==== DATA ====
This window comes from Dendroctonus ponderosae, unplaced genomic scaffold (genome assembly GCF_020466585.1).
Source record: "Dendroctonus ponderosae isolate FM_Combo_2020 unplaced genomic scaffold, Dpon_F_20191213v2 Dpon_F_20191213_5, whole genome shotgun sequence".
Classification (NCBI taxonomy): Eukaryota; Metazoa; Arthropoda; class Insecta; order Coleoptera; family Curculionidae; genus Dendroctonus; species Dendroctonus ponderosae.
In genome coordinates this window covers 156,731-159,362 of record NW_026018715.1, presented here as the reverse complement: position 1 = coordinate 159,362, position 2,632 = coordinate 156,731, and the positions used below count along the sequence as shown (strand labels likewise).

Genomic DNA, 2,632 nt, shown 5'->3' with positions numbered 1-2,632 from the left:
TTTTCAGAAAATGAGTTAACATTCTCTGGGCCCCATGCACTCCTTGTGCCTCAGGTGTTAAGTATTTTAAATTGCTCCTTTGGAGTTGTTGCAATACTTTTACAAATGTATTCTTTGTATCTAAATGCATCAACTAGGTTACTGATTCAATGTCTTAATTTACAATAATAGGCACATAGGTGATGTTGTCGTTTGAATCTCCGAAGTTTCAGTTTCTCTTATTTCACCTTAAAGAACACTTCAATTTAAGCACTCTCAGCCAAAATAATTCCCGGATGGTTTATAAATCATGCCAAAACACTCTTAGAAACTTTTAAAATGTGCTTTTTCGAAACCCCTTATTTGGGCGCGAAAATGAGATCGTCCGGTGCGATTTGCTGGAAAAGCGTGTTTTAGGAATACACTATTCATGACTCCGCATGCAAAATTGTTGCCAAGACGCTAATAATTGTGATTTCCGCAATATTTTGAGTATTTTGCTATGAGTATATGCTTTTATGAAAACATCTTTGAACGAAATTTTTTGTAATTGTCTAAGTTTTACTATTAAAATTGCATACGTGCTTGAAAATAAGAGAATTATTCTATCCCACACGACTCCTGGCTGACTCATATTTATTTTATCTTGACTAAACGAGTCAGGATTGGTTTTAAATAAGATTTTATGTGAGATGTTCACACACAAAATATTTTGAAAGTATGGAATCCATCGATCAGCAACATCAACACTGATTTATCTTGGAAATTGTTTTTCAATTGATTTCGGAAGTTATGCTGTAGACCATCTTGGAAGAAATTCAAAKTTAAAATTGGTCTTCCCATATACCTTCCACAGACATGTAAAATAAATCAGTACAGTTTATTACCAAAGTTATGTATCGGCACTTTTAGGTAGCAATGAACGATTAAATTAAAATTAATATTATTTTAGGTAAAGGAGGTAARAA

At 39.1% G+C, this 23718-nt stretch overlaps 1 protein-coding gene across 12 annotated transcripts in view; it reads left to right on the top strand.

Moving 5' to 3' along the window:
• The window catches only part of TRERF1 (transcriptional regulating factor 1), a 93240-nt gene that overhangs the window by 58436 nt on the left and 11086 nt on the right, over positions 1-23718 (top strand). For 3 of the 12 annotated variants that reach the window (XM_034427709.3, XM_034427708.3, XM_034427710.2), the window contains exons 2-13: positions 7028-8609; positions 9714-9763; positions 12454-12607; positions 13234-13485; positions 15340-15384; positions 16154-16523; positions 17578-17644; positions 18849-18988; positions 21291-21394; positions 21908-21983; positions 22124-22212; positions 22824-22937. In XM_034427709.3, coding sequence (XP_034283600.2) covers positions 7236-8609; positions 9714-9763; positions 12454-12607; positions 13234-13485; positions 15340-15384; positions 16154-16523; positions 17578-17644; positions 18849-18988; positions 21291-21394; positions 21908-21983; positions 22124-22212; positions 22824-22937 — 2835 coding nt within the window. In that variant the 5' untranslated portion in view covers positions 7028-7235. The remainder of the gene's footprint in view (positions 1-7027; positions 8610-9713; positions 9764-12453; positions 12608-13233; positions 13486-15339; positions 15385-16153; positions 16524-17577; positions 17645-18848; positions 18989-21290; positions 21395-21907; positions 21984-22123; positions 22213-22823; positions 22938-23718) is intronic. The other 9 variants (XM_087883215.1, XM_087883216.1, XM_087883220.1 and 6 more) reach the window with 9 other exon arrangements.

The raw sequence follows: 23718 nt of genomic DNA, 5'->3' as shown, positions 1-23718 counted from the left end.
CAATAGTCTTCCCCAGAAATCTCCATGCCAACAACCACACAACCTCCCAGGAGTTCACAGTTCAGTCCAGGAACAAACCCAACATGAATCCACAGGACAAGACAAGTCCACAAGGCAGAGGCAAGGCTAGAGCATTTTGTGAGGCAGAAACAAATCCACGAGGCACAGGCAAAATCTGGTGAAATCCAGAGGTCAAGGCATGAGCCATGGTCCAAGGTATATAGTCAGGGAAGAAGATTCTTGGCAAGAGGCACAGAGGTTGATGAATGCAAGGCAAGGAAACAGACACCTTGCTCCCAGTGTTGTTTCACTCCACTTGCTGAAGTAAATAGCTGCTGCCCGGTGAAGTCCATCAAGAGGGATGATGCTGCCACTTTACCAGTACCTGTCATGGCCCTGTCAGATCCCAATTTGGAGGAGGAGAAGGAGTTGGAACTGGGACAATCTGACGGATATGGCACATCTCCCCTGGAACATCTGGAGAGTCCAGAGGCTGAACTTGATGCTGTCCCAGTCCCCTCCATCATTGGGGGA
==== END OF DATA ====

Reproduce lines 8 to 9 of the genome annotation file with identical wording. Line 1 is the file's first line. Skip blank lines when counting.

Moving 5' to 3' along the window:
• The window catches only part of TRERF1 (transcriptional regulating factor 1), a 93240-nt gene that overhangs the window by 58436 nt on the left and 11086 nt on the right, over positions 1-23718 (top strand). For 3 of the 12 annotated variants that reach the window (XM_034427709.3, XM_034427708.3, XM_034427710.2), the window contains exons 2-13: positions 7028-8609; positions 9714-9763; positions 12454-12607; positions 13234-13485; positions 15340-15384; positions 16154-16523; positions 17578-17644; positions 18849-18988; positions 21291-21394; positions 21908-21983; positions 22124-22212; positions 22824-22937. In XM_034427709.3, coding sequence (XP_034283600.2) covers positions 7236-8609; positions 9714-9763; positions 12454-12607; positions 13234-13485; positions 15340-15384; positions 16154-16523; positions 17578-17644; positions 18849-18988; positions 21291-21394; positions 21908-21983; positions 22124-22212; positions 22824-22937 — 2835 coding nt within the window. In that variant the 5' untranslated portion in view covers positions 7028-7235. The remainder of the gene's footprint in view (positions 1-7027; positions 8610-9713; positions 9764-12453; positions 12608-13233; positions 13486-15339; positions 15385-16153; positions 16524-17577; positions 17645-18848; positions 18989-21290; positions 21395-21907; positions 21984-22123; positions 22213-22823; positions 22938-23718) is intronic. The other 9 variants (XM_087883215.1, XM_087883216.1, XM_087883220.1 and 6 more) reach the window with 9 other exon arrangements.